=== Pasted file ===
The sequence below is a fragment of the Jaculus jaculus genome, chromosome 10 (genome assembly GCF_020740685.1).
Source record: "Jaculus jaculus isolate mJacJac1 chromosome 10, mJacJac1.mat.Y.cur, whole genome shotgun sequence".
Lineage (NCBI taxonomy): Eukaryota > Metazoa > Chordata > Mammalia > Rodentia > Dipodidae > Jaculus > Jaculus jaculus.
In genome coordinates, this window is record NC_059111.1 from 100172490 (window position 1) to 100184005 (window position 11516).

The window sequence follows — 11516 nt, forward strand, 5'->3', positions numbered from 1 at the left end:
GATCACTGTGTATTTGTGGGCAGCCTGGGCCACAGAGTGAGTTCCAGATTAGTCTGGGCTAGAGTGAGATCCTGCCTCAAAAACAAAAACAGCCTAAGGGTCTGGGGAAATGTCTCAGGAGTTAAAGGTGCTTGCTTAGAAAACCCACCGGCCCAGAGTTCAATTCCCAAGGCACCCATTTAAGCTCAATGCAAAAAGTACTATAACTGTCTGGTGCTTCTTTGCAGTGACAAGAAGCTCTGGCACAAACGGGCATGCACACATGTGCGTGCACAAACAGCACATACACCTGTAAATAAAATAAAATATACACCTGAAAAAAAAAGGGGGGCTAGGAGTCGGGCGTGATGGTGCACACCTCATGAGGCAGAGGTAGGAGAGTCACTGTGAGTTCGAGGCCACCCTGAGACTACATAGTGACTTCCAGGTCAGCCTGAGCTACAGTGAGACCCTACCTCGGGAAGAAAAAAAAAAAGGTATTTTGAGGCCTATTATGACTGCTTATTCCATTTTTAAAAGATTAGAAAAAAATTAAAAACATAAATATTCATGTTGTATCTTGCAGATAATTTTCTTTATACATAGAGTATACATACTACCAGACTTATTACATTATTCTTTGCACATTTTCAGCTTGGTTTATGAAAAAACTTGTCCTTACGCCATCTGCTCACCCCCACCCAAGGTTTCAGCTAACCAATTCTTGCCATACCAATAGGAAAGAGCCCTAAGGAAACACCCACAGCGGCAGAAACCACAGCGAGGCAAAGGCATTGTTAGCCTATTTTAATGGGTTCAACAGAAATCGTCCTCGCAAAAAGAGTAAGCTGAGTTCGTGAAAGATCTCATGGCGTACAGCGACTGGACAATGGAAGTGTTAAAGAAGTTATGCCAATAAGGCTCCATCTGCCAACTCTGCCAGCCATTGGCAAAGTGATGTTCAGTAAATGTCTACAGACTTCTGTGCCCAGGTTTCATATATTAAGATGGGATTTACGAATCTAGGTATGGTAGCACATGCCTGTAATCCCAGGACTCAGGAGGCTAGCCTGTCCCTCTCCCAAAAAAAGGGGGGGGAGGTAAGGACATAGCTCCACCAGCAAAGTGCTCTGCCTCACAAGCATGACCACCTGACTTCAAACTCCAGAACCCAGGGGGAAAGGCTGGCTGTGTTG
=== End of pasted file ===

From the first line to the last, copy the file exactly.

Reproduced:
The sequence below is a fragment of the Jaculus jaculus genome, chromosome 10 (genome assembly GCF_020740685.1).
Source record: "Jaculus jaculus isolate mJacJac1 chromosome 10, mJacJac1.mat.Y.cur, whole genome shotgun sequence".
Lineage (NCBI taxonomy): Eukaryota > Metazoa > Chordata > Mammalia > Rodentia > Dipodidae > Jaculus > Jaculus jaculus.
In genome coordinates, this window is record NC_059111.1 from 100172490 (window position 1) to 100184005 (window position 11516).

The window sequence follows — 11516 nt, forward strand, 5'->3', positions numbered from 1 at the left end:
GATCACTGTGTATTTGTGGGCAGCCTGGGCCACAGAGTGAGTTCCAGATTAGTCTGGGCTAGAGTGAGATCCTGCCTCAAAAACAAAAACAGCCTAAGGGTCTGGGGAAATGTCTCAGGAGTTAAAGGTGCTTGCTTAGAAAACCCACCGGCCCAGAGTTCAATTCCCAAGGCACCCATTTAAGCTCAATGCAAAAAGTACTATAACTGTCTGGTGCTTCTTTGCAGTGACAAGAAGCTCTGGCACAAACGGGCATGCACACATGTGCGTGCACAAACAGCACATACACCTGTAAATAAAATAAAATATACACCTGAAAAAAAAAGGGGGGCTAGGAGTCGGGCGTGATGGTGCACACCTCATGAGGCAGAGGTAGGAGAGTCACTGTGAGTTCGAGGCCACCCTGAGACTACATAGTGACTTCCAGGTCAGCCTGAGCTACAGTGAGACCCTACCTCGGGAAGAAAAAAAAAAAGGTATTTTGAGGCCTATTATGACTGCTTATTCCATTTTTAAAAGATTAGAAAAAAATTAAAAACATAAATATTCATGTTGTATCTTGCAGATAATTTTCTTTATACATAGAGTATACATACTACCAGACTTATTACATTATTCTTTGCACATTTTCAGCTTGGTTTATGAAAAAACTTGTCCTTACGCCATCTGCTCACCCCCACCCAAGGTTTCAGCTAACCAATTCTTGCCATACCAATAGGAAAGAGCCCTAAGGAAACACCCACAGCGGCAGAAACCACAGCGAGGCAAAGGCATTGTTAGCCTATTTTAATGGGTTCAACAGAAATCGTCCTCGCAAAAAGAGTAAGCTGAGTTCGTGAAAGATCTCATGGCGTACAGCGACTGGACAATGGAAGTGTTAAAGAAGTTATGCCAATAAGGCTCCATCTGCCAACTCTGCCAGCCATTGGCAAAGTGATGTTCAGTAAATGTCTACAGACTTCTGTGCCCAGGTTTCATATATTAAGATGGGATTTACGAATCTAGGTATGGTAGCACATGCCTGTAATCCCAGGACTCAGGAGGCTAGCCTGTCCCTCTCCCAAAAAAAGGGGGGGGAGGTAAGGACATAGCTCCACCAGCAAAGTGCTCTGCCTCACAAGCATGACCACCTGACTTCAAACTCCAGAACCCAGGGGGAAAGGCTGGCTGTGTTG